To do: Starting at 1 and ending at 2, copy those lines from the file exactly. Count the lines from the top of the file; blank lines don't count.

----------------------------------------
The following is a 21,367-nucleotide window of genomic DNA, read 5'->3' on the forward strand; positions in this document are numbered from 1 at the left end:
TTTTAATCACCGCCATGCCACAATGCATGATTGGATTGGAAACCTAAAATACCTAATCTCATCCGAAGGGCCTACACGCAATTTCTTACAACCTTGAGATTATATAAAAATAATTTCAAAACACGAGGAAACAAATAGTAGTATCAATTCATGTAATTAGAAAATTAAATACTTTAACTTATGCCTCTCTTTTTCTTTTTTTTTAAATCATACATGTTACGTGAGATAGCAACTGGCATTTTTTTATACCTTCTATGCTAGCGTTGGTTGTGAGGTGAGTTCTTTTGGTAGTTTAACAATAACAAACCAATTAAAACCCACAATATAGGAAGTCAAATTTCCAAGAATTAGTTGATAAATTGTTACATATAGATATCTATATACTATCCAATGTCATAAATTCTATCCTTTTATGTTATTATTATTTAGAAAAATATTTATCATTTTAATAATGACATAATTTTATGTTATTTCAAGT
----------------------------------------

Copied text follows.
The following is a 21,367-nucleotide window of genomic DNA, read 5'->3' on the forward strand; positions in this document are numbered from 1 at the left end:
TTTTAATCACCGCCATGCCACAATGCATGATTGGATTGGAAACCTAAAATACCTAATCTCATCCGAAGGGCCTACACGCAATTTCTTACAACCTTGAGATTATATAAAAATAATTTCAAAACACGAGGAAACAAATAGTAGTATCAATTCATGTAATTAGAAAATTAAATACTTTAACTTATGCCTCTCTTTTTCTTTTTTTTTAAATCATACATGTTACGTGAGATAGCAACTGGCATTTTTTTATACCTTCTATGCTAGCGTTGGTTGTGAGGTGAGTTCTTTTGGTAGTTTAACAATAACAAACCAATTAAAACCCACAATATAGGAAGTCAAATTTCCAAGAATTAGTTGATAAATTGTTACATATAGATATCTATATACTATCCAATGTCATAAATTCTATCCTTTTATGTTATTATTATTTAGAAAAATATTTATCATTTTAATAATGACATAATTTTATGTTATTTCAAGT